The case is a class-action lawsuit brought by immigrants who've spent long periods in custody. The group includes some people facing deportation because they've committed a crime and others who arrived at the border seeking asylum.

The San Francisco-based U.S. Court of Appeals for the 9th Circuit had ruled for the immigrants, saying that under immigration law they had a right to periodic bond hearings. The court said the immigrants generally should get bond hearings after six months in detention, and then every six months if they continue to be held.

But the Supreme Court reversed that decision Tuesday and sided with the Trump administration, which had argued against the ruling, a position also taken by the Obama administration.

Justice Samuel Alito wrote for five justices that immigration law doesn't require periodic bond hearings. But the justices sent the case back to the appeals court to consider whether the case should continue as a class action and the immigrants' arguments that the provisions of immigration law they are challenging are unconstitutional.

But Justice Stephen Breyer, writing a dissenting opinion joined by two other liberal-leaning justices on the court, Justice Sonia Sotomayor and Justice Ruth Bader Ginsburg, said he would have read the provisions of immigration law to require hearings for people detained for a prolonged period of time.

"The bail questions before us are technical but at heart they are simple," Breyer wrote. "We need only recall the words of the Declaration of Independence, in particular its insistence that all men and women have 'certain unalienable Rights,' and that among them is the right to 'Liberty,'" he wrote.

The American Civil Liberties Union, which brought the case on behalf of the immigrants, had previously said that about 34,000 immigrants are being detained on any given day in the United States, and 90 percent of immigrants' cases are resolved within six months. But some cases take much longer.

In the case before the justices, Mexican immigrant Alejandro Rodriguez was detained for more than three years without a bond hearing. He was fighting deportation after being convicted of misdemeanor drug possession and joyriding, and was ultimately released and allowed to stay in the United States.

Delay in Nevada gun buyer law draws protests at court debate
Legal World News | 2018/02/25 12:04
A lawyer seeking a court order to enforce a Nevada gun buyer screening law that has not been enacted despite voter approval in November 2016 blamed the state's Republican governor and attorney general on Friday for stalling the law.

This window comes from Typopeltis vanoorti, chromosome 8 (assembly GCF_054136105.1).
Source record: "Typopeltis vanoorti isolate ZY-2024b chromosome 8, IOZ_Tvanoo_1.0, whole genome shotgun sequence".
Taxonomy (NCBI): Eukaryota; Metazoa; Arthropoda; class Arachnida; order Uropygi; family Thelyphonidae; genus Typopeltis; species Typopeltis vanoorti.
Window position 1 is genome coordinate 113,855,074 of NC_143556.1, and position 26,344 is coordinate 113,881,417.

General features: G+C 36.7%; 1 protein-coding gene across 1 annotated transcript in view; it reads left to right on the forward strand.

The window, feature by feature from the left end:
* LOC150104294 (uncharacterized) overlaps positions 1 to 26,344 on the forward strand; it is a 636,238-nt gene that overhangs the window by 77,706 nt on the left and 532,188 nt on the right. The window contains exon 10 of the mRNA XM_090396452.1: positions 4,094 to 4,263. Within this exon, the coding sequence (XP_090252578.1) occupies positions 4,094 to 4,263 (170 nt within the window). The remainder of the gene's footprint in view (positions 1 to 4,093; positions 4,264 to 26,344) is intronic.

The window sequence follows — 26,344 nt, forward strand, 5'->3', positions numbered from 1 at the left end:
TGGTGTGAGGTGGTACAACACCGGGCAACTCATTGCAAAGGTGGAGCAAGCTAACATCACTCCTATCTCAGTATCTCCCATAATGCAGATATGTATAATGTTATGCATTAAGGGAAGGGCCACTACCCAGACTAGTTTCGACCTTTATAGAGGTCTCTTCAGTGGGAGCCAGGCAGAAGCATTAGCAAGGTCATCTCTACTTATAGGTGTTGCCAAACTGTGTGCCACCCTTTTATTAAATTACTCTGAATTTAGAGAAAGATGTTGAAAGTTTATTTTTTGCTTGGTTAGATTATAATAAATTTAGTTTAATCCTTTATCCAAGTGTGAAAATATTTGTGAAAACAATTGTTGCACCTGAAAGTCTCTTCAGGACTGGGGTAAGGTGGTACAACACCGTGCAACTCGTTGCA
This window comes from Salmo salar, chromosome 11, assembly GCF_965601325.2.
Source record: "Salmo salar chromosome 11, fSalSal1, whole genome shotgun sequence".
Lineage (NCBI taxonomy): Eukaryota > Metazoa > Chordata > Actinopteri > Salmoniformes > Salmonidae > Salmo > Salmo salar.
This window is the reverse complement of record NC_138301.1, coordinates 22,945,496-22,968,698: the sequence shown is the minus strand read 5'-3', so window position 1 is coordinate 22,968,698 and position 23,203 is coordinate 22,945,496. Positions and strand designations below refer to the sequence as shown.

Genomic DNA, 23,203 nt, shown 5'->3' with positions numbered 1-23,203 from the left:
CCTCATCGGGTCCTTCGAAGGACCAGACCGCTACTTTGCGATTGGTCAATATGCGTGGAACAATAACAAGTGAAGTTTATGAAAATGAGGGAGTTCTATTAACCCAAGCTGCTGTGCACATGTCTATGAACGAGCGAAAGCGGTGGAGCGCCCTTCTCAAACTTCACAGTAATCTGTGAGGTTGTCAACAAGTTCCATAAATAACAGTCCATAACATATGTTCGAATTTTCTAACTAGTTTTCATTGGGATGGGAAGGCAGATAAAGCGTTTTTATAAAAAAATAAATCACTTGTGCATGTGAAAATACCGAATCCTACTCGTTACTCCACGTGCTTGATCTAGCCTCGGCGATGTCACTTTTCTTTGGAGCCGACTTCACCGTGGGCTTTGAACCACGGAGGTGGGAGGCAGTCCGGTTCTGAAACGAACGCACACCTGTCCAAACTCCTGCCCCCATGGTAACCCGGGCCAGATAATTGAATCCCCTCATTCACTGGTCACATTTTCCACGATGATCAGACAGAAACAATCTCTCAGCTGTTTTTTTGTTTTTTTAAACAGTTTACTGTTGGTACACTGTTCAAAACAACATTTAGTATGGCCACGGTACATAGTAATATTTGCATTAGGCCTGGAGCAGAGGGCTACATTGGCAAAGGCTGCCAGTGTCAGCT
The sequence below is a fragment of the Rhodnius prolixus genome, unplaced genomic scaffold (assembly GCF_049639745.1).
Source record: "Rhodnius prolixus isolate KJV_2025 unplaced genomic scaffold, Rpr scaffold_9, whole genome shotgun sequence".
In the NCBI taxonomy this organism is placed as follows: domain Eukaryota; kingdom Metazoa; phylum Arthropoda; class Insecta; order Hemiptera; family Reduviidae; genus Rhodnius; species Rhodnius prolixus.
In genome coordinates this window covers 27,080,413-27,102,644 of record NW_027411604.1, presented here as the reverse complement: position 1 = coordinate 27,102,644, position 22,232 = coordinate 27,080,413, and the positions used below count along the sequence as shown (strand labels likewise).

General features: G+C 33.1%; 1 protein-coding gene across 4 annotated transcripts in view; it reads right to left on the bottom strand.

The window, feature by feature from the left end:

"For either personal or political reasons," attorney Mark Ferrario told a state court judge in Las Vegas, Gov. Brian Sandoval and GOP state Attorney General Adam Laxalt "chose to stand back and really do nothing."

Nevada Solicitor General Lawrence Van Dyke countered that the law was fatally flawed as written because it requires Nevada to have the FBI expend federal resources to enforce a state law.

"State officials here have not tried to avoid implementing the law," Van Dyke said. "They have negotiated (and) talked with the FBI, and the FBI said no, four times."

Clark County District Court Judge Joe Hardy Jr. made no immediate ruling after more than 90 minutes of arguments on an issue that drew about 25 sign-toting advocates outside the courthouse calling for enactment of the measure.

"The people have spoken," said protest speaker Peter Guzman, president of the Las Vegas Latin Chamber of Commerce. "To deny that voice is to deny democracy."

Some speakers, including Democratic state Assemblywoman Sandra Jauregui, cited the slayings of 58 people by a gunman firing assault-style weapons from a high-rise casino shot into an concert crowd on the Las Vegas Strip last Oct. 1. Jauregui was at the concert.

Others pointed to gun-control measures being debated nationally following a shooting that killed 17 people last week at a school in Parkland, Florida.

In the courtroom, Ferrario referred to what he called a "movement toward increasing gun checks," while the Nevada law has stalled.

"This loophole that the citizens wanted to close remains open because the governor has failed to take appropriate action," the plaintiffs' attorney said.

Sandoval spokeswoman Mari St. Martin dismissed the accusations as "political posturing." She said the initiative specifically prohibits the state Department of Public Safety from handling background checks, leaving "no clear path forward" to enactment.